Ripples and Resonance

Hiroshi Sugimoto | Yellow Sea, Cheju (1992)

My old college friend Mia asked me for suggestions for reading for her father, a Jungian psychoanalyst with some time on his hands who, she says, is a little bored. Talk about a tall order. You know he’s going to be analyzing anything I suggest, right? When she mentioned he was a fan of Rupert Sheldrake (which makes total sense from a Jungian analyst perspective), something sort of clicked for me, too. I’ve been thinking about radical interdependence, collective memory (in the context of trauma) and “hive mind” a lot lately, and along those lines Sheldrake’s ideas of “morphic resonance” and “formative causation” are interesting:

The idea behind morphic resonance is that memory is inherent in nature, so that when a certain shape or structure has occurred many times, it is more likely to occur again – not through any conventional interaction but through the new distance-defying process of “formative causation”. If this were true, newly synthesised chemicals would soon become easier to make, puzzles would become easier to solve, and video games would become easier to play as more people played them. Paranormal powers, such as psychokinesis and telepathy, would be explained because ideas in one person’s mind could be shaped by morphic resonance with another mind.

Yes, there are “scatty” elements here (as one critic complains). But I’m all for dialoguing with the unknown and making wild claims about the ineffable. That’s, umm, why I got into theology (duh). At any rate, Sheldrake is hardly the first scientist/spiritual seeker to wonder about things like precognition, telepathy and the “psychic staring effect.” There are echoes here of Whitehead’s “ultimate vibratory characters of organisms,” and their “potential element in nature,” and Henry Nelson Wieman’s “infinitely complex and far-reaching network of telepathic feelers, which reach from the tips of my nerves far out into the complexities of society,” (big-time).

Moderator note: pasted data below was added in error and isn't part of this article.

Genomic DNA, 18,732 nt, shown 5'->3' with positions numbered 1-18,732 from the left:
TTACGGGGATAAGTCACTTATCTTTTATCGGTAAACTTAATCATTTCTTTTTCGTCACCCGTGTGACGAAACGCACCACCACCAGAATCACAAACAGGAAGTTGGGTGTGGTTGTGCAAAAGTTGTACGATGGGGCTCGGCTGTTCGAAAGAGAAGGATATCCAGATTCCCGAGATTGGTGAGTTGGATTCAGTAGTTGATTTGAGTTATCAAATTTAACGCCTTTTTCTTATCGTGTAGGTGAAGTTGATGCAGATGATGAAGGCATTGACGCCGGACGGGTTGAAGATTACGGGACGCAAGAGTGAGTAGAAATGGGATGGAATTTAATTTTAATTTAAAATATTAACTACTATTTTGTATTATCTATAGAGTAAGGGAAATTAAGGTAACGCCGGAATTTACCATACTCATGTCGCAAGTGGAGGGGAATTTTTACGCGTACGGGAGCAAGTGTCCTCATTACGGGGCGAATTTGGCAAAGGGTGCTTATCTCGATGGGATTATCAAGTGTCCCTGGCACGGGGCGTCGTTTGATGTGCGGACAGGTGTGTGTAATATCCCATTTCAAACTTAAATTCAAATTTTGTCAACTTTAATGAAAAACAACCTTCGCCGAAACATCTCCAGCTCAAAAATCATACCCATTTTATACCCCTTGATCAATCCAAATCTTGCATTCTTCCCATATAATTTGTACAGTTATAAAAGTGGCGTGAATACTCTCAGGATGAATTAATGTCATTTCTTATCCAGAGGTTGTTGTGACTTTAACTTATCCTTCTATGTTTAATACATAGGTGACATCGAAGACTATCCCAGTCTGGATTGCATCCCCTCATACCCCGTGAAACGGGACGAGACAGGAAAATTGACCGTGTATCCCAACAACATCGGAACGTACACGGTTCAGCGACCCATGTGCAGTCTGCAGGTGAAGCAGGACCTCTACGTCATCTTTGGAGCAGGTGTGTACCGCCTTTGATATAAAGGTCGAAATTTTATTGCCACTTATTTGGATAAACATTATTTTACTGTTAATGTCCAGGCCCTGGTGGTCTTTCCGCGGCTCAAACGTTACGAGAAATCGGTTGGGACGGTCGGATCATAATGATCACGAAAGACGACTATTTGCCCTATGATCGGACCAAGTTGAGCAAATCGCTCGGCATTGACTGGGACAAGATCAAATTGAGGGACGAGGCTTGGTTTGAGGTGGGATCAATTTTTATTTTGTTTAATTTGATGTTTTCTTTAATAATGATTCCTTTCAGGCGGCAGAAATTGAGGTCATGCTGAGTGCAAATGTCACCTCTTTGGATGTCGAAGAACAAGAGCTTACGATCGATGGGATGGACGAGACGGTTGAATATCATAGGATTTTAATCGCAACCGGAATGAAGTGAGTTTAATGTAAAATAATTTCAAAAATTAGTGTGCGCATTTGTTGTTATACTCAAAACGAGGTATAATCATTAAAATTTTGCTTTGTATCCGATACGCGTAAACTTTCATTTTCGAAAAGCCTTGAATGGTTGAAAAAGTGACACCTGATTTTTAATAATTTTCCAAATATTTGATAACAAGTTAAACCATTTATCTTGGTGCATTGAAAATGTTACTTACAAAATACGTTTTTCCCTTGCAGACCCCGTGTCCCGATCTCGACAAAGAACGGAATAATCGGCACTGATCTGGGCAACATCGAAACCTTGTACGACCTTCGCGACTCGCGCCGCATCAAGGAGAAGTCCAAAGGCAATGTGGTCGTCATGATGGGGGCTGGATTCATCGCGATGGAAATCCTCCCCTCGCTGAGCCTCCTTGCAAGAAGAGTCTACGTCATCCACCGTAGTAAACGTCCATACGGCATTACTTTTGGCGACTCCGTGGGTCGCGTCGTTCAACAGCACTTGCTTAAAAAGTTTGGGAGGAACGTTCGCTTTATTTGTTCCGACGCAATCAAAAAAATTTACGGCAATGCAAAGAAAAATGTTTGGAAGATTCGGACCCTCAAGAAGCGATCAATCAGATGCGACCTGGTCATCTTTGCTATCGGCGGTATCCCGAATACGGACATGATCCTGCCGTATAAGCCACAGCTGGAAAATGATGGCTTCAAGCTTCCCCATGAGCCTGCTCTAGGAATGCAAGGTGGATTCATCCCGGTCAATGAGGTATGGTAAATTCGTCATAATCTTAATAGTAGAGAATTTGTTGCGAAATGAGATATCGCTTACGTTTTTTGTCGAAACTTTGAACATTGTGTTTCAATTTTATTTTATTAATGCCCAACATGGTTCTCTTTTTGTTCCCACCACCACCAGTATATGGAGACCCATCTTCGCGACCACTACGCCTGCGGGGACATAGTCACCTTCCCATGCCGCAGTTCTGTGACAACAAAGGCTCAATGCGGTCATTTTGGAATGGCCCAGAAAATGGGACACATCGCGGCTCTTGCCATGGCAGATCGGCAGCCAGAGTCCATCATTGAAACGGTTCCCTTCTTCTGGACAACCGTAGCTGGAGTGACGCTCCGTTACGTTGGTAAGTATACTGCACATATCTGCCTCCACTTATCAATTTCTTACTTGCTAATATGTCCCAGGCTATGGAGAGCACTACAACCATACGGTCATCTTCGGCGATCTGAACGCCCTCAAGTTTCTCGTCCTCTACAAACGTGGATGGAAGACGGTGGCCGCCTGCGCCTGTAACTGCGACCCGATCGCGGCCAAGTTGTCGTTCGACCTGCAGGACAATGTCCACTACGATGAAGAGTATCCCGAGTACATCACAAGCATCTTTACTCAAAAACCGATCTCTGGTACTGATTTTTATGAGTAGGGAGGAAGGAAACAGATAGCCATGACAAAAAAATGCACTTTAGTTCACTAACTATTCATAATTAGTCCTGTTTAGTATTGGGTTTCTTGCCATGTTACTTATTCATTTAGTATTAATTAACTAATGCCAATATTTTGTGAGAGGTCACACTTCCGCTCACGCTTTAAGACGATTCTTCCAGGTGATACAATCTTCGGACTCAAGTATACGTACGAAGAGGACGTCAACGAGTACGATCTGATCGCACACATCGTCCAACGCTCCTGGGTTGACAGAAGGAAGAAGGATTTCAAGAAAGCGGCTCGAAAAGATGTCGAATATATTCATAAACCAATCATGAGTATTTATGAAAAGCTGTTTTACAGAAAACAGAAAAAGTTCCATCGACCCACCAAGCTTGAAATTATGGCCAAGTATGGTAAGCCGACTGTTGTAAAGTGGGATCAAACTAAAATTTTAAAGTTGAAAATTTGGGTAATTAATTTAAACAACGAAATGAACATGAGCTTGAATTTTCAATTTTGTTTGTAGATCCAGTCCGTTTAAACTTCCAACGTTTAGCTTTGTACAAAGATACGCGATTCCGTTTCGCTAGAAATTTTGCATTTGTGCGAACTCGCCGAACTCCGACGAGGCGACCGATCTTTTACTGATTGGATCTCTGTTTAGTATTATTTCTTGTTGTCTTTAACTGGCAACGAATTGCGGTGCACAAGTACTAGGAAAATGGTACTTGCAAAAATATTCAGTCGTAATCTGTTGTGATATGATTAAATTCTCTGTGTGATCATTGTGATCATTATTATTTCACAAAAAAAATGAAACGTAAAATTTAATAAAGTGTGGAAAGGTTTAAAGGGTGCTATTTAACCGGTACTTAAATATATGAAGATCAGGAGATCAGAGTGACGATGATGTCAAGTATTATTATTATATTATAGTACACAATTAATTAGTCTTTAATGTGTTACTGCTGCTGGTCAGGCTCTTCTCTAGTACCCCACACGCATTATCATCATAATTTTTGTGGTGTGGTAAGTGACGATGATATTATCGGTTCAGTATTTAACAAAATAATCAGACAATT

Process theologians continue to work and play with these concepts, as they relate to Whitehead’s philosophy of organism, through which Whitehead, deeply influenced by the quantum physics of his day, sought “the true relation of each organism to its environment” and “the intrinsic worth of the environment which must be allowed its weight in any consideration of final ends.” Like Sheldrake’s, these thought experiments push back against the Cartesian assumptions of modern materialism. Catherine Keller exhorts us to embrace Whitehead’s emphasis on internal relationships, with its notion of radical interdependence:

We have still barely learned to think, to sense, the discontinuity, the difference, whereby “each primordial element will be an organized system of vibratory streaming of energy.” It is a difference not of independent atoms but of radical interdependence. If “every location involves an aspect of itself in every other location,” might this cosmos not be worked for greater solidarity in the cosmopolitan struggle against a profit-driven individualism and its smoothly homogenized globe?

Aside from the very real concerns about scientific method, one criticism of Sheldrake’s morphic resonance, which was posited decades before the modern internet, much less meme culture, was that puzzles don’t seem to actually become easier to solve the more people solving them. Sheldrake designed an experiment “in which large numbers of people looked at ambiguous drawings, and hypothesized that the hidden image within them would become easier to see.” His results were inconclusive. This may not be the way things work. It’s kind of a crude, clunky experiment, when you think about it. On the other hand, there’s utterly fascinating work being done on transgenerational epigenetic memory, which expands the bounds of what once we were certain belonged to individuals alone: our memories.

As I meditated over it this morning, I found myself wondering how certain puzzles have become easier for us, collectively, over time. Synthesizing chemicals, one of the examples above, wasn’t even humanly possible before 1828, when German chemist Friedrich Wöhler synthesized urea. Wöhler did not use telekinesis to do it (he used  lead cyanate and ammonia), but discoveries like this are not isolated from culture and context. They are never the work of one person. Doesn’t that rub you the wrong way? It does me. But think about it. Since then, of course, chemical synthesis has become an everyday thing. Our world is literally awash with the products of chemical synthesis. That Wöhler has been busy!

Just kidding. But, no, things have been humming along. Lately I’ve been wondering about the correlation between exponential population growth and transmittal of knowledge. It’s the “two heads are better than one” theory multiplied by tens or hundreds of millions, and now billions. There are plenty of folks asking about the impact of science on population growth (which seems kind of obvious at this point), but not many, if any, asking about the impact of population growth on science, which I think is equally interesting.